A rare bird of prey which starred on BBC TV’s Autumnwatch has “suspiciously” vanished near the Queen’s West Norfolk retreat.
Sally, a Montagu’s harrier, who was part of one of only four breeding pairs of the bird in the UK, was last recorded, via a satellite tagging system, seven miles from the Sandringham estate, which regularly hosts bird shoots.
But, despite proximity of the bird’s disappearance to the royal residence detectives are not planning on interviewing estate staff.
TV wildlife expert Chris Packham has described Sally’s disappearance as “devastating” and the Royal Society for the Protection of Birds (RSPB) said it is “highly suspicious”.
Mr Packham added: “I have an incredible fondness for these birds. We cannot directly accuse the shooting fraternity of illegally killing this bird but the fact it disappeared under such mysterious circumstances is enough to raise suspicions.”
Sally and her mate Roger were the only pair of Montagu’s harriers left in eastern England and are both birds are tagged so that the RSPB can monitor their every movement via satellite.
RSPB senior investigations officer, Mark Thomas said: “Even if a tag is face down when a bird dies it will transmit a signal for several days until the battery runs down.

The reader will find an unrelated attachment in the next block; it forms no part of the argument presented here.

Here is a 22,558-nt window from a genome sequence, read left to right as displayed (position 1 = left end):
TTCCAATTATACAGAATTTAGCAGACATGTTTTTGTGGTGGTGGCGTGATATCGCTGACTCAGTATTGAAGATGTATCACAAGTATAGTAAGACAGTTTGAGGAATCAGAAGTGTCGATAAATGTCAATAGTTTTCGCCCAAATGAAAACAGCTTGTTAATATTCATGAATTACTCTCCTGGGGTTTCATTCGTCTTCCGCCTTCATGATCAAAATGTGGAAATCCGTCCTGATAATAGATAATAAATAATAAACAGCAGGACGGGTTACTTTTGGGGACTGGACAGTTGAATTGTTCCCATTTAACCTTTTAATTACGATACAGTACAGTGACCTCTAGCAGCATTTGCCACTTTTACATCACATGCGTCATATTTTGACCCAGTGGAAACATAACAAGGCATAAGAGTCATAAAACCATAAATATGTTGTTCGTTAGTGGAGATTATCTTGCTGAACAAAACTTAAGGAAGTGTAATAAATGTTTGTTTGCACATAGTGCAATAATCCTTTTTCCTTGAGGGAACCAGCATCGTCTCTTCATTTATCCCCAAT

“Sally has become a ‘catastrophic failure’ statistic and Norfolk Police have been informed. It is highly suspicious. We have had nothing from Sally.”
The Montagu’s harrier, who was described as the ‘poster girl’ for harrier conservation was released by presenter Martin Hughes-Games on BBC Autumnwatch last July.
And she has been followed ever since as she migrated to Africa and back to the UK.
A spokesman for the British Association for Shooting and Conservation, said: “Tagging birds is a good way of monitoring activity, but tags can fail. Critics are often quick to blame shooting when it appears as though a bird has disappeared. However it is important that people have sound evidence before hurling accusations.”
Killing a protected bird of prey carries a six-month jail sentence or a £5,000 fine.